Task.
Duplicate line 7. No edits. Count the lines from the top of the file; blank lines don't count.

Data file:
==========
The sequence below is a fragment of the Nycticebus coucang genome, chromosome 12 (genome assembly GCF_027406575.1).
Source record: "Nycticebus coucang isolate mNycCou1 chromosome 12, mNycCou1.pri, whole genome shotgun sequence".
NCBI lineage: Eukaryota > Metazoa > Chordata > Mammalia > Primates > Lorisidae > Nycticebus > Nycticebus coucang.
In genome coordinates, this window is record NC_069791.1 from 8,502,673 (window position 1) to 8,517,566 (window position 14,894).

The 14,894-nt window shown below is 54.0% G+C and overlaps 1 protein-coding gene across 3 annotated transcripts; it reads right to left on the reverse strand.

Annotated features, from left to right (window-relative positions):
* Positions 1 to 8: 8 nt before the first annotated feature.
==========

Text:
* Positions 1 to 8: 8 nt before the first annotated feature.